Thursday, May 5, 2011


My life is a triage. According to Merriam-Webster, the definition of triage is: the sorting of and allocation of treatment to patients and especially battle and disaster victims according to a system of priorities designed to maximize the number of survivors.

I don’t like the whole “maximizing the number of survivors” part. I mean, I hate to think that if I make the wrong choice in attending to my children, some may not survive. That’s pretty extreme.  But really, this is how I feel most days. I can’t help one with their homework, get a snack for another, drive another to their ball game, help another find their shoes, get medicine for yet another, and help the last one get the carrot out of his nose all at the same time. I feel like I’m always trying to figure out who needs the most attention immediately and who can wait a bit. Then I reassess and make sure I haven’t shoved the same kid on the back burner too many times. I want to make sure I ignore each kid equally.

I usually do pretty well taking care of the kids who need it the most while delegating tasks to the others, and for the most part, I’ve been able to banish the accompanying guilt. I know that I may not make it to every single game my kids play because two or three of them often have games on the same night. But, I get to at least one of their games every night and I arrange rides so each child can get to where they need to be even if I can’t drive them.

I may not be able to help each child with their homework, but I make sure one of the older kids can give the younger ones a hand. And it almost never has anything to do with the fact that I don’t understand the little ones’ math homework.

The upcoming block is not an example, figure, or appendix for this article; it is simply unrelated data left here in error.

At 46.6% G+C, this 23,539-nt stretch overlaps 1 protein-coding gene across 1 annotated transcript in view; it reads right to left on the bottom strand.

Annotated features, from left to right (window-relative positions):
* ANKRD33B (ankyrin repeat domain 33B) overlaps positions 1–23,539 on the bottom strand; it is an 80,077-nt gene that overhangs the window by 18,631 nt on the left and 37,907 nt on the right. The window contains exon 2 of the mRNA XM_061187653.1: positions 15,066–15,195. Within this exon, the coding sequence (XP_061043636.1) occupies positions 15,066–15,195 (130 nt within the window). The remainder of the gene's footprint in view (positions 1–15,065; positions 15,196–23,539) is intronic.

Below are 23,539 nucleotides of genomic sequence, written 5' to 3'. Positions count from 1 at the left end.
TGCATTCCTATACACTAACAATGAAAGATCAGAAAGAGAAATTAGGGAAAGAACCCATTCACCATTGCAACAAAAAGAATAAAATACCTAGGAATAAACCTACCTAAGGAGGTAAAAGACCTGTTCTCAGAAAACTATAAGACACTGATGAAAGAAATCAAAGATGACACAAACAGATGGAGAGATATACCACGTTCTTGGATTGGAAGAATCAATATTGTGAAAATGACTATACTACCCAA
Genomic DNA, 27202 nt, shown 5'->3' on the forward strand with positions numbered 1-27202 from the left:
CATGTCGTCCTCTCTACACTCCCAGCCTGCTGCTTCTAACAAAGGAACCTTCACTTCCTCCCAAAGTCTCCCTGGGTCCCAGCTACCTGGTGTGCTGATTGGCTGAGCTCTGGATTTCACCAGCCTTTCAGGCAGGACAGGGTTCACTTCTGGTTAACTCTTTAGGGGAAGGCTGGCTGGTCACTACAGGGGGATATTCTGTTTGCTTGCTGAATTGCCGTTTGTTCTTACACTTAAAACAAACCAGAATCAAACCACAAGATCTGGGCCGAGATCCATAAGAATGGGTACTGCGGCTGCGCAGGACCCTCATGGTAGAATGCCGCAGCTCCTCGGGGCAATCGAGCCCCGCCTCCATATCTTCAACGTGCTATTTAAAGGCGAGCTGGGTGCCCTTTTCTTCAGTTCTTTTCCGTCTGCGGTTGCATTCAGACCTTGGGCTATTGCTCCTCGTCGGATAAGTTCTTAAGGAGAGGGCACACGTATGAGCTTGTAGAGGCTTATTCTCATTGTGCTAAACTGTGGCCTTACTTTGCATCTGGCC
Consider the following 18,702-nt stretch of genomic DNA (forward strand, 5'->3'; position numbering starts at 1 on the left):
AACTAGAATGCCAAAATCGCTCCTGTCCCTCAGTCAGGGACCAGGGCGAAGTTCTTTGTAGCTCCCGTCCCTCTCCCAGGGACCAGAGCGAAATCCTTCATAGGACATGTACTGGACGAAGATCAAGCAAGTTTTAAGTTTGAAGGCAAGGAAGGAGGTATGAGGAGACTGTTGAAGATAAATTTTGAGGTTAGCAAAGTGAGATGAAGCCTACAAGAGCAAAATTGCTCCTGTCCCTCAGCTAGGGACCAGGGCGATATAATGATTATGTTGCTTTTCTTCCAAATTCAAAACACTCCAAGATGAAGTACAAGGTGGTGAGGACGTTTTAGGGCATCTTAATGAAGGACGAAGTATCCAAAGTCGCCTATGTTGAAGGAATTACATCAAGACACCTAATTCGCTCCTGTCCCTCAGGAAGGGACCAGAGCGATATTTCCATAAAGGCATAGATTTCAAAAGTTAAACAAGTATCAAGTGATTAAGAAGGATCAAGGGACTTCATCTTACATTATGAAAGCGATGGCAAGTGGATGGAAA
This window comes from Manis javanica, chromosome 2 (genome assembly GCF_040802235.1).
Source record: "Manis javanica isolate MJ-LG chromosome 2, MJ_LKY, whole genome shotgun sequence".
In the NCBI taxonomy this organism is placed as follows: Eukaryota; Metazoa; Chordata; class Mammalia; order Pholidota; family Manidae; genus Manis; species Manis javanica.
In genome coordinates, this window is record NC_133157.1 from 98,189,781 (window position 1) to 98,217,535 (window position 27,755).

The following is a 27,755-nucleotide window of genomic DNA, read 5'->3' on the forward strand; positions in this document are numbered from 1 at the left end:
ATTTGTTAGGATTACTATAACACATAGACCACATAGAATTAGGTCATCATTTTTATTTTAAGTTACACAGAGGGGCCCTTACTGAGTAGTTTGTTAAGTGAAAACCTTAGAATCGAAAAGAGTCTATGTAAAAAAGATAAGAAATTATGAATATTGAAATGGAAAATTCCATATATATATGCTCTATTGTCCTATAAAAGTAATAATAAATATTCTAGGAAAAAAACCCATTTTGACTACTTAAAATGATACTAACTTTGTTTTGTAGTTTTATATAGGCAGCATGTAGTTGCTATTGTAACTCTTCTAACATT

I may not be able to complete the laundry, make dinner, wash the dishes, and sweep the floor every day, but I can assign chores to the kids and/or let it slide now and then.

And I don’t carry around the guilt (too much) because my inability to be everywhere at once/do everything for everyone has taught my kids responsibility. They’re learning how to care for themselves and one another. They know that families help each other. Learning these skills and becoming self-sufficient is a necessity in a large family. It’s not a bad thing when older siblings help care for younger ones. It’s not a bad thing when kids learn how to get along and compromise and help each other. It’s not bad to learn the value of work. And this fact was driven home the other day when I went to Jackson’s conference at school. I talked to his life skills (home ec) teacher and got the report that Jackson already knows what she’s teaching. I remember when Austin and Savannah were in that same class a couple years ago. They both came home from school, incredulous that their classmates didn’t know how to do laundry, or make cookies or bagel pizzas, or sew on a button.

So I’m hereby giving you permission to drop the guilt of not being able to do everything. Instead, feel good that you’re teaching your kids to be self-sufficient. (Otherwise I’ll have to feel guilty and I’m tired of feeling guilty about everything.)

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